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Parent Notification Finally Gets Public Debate After CA Legislators Refuse

Last week, legislators finally had a real debate about parent notification and gender social transitioning at schools, a discussion California state legislators refused to have last year fearing it would give a forum for “hateful rhetoric targeting LGBTQ youth.” In a forum hosted by CalMatters, Assemblymen Bill Essayli (R-Corona) and Corey Jackson (D-Moreno Valley) offered varied perspectives and answered questions on “Book Bans and Pronoun Wars: What’s in Store for School Boards in 2024.” It was an eye-opening discussion centered around parental rights.

Last year, Assemblyman Bill Essayli introduced AB 1314, a bill requiring public schools to notify parents if a child asks to be identified as a gender different from the sex listed on his or her birth certificate at school. Currently, suppose a child in a California K-12 public school publicly announces to teachers and students that they want to be addressed as a gender different from the gender listed on their official documents. In that case, school employees are told they must keep this information hidden from the parents. AB 1314 was assigned to the Assembly Committee on Education, but California Assembly Education Committee Chair Al Muratsuch refused to hold a hearing for the bill.

Jackson, in contrast, authored AB 1078 last year, which allows the state to fine school districts if their curriculum isn’t “inclusive and diverse” enough. The legislation was in response to California parents protesting books containing obscenity, and racist critical race theory, and school board members in Temecula who objected to teaching kids about a gay rights leader Harvey Milk, an activist known for pedastry. 

Essayli began the discussion by noting that most parents are in favor of transparency in schools. “80% of parents, according to Gallup, support parental notification and parental rights,” said Essayli. “This isn’t about LGBT issues. It’s about the appropriate role for parents in raising their kids.”

The moderator asked Essayli if parental notification policies would only make life harder for LGBT students who are already more likely to be bullied and experience mental health struggles.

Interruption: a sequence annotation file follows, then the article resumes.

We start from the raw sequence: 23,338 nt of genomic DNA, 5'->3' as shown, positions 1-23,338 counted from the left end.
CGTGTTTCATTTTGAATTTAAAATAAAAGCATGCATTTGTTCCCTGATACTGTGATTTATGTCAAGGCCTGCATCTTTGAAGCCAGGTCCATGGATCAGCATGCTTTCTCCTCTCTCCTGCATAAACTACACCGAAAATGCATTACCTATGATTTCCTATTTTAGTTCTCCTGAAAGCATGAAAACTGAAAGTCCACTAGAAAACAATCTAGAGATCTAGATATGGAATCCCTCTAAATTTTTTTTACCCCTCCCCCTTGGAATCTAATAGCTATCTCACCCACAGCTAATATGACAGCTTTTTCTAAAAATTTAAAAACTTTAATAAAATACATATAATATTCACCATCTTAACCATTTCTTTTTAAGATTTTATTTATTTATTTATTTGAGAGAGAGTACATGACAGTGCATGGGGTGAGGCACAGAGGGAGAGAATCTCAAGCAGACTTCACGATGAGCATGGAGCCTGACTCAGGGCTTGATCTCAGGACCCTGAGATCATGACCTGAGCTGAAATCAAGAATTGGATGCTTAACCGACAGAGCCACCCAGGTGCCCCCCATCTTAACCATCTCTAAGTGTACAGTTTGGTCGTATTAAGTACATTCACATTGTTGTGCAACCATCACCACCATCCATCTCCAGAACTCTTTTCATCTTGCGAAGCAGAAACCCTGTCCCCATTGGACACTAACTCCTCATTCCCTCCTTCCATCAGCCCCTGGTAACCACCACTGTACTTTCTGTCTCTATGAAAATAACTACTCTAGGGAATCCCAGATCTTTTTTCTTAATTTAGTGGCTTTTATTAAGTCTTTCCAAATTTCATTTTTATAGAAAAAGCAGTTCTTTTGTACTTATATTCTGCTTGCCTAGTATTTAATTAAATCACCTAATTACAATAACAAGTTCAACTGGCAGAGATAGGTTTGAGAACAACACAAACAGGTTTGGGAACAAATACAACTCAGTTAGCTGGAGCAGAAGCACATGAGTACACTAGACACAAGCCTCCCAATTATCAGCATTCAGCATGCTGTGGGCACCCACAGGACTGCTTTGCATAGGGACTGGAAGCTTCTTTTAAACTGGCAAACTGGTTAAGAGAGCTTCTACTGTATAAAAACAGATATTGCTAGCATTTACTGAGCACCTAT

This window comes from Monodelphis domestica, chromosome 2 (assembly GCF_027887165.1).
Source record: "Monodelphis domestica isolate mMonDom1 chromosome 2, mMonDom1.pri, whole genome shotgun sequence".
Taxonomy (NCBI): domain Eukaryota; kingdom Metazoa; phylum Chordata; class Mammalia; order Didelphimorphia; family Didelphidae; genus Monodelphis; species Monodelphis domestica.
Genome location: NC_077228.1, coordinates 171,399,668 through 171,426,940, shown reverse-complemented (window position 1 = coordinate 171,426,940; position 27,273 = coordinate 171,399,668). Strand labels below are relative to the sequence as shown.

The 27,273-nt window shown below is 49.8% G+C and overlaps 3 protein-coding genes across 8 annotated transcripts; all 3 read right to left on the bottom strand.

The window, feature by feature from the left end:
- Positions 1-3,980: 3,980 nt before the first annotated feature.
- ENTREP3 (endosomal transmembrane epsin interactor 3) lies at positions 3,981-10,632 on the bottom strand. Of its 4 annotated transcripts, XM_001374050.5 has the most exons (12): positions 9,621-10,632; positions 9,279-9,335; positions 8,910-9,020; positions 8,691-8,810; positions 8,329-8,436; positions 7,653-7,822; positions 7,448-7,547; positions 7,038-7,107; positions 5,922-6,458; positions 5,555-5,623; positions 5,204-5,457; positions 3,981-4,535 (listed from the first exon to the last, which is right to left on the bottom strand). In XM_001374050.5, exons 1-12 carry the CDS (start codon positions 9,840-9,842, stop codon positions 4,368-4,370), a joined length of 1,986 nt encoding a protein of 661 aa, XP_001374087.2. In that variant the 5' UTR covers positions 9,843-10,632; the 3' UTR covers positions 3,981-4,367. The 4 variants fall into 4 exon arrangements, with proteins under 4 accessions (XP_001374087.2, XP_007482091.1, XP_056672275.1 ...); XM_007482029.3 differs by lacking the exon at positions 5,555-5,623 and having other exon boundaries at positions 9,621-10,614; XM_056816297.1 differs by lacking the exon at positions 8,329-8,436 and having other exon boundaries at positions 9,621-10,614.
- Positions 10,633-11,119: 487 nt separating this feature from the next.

“I disagree that parents are a threat to their children,” Essayli responded. “No one is going to love a kid more than their parent. Even if they don’t agree with everything their kid does, they still love them and are going to have their best interest for them.” 

He then pointed to peer-reviewed studies by the National Institutes of Health that show that children experiencing gender dysphoria have better outcomes when their parents are involved. “Allowing kids to live a double life at school with the knowledge and consent of the district is more harmful to them than to let the parents know what is happening so the parents can find and get them support,” Essayli said. “We’re talking about life-altering, huge decisions here.” 

He went on to say that children don’t have the capacity to make such a consequential decision, as proven by the many detransitioners who now regret permanently harming their bodies.

“The real question we should be asking here is what authority does the state and school district have to withhold information from parents? They don’t replace the parents at school. That’s not how this works,” he continued. 

Jackson responded, “There is a reason why one of the largest homeless populations is LGBT young people. That’s because they have been kicked out of their homes by their parents…There is clear harm that is done to people…because a parent believes they have to be punished for being that way.” He goes on to argue that forcing children to “come out” to their parents due to a parental notification policy could put them in danger. 

The California Family Council (CFC) stands firmly with Assemblyman Bill Essayli in advocating for parental rights and transparency in education. “We believe parents are the primary educators and protectors of their children and should be informed about significant aspects of their child’s life,” said Greg Burt, Vice President of CFC. “In matters as serious as gender identity, which can have lifelong implications, parental guidance is both a right and a responsibility. The state and school districts should not usurp this parental role, but rather work in partnership with families for the well-being of the students.”



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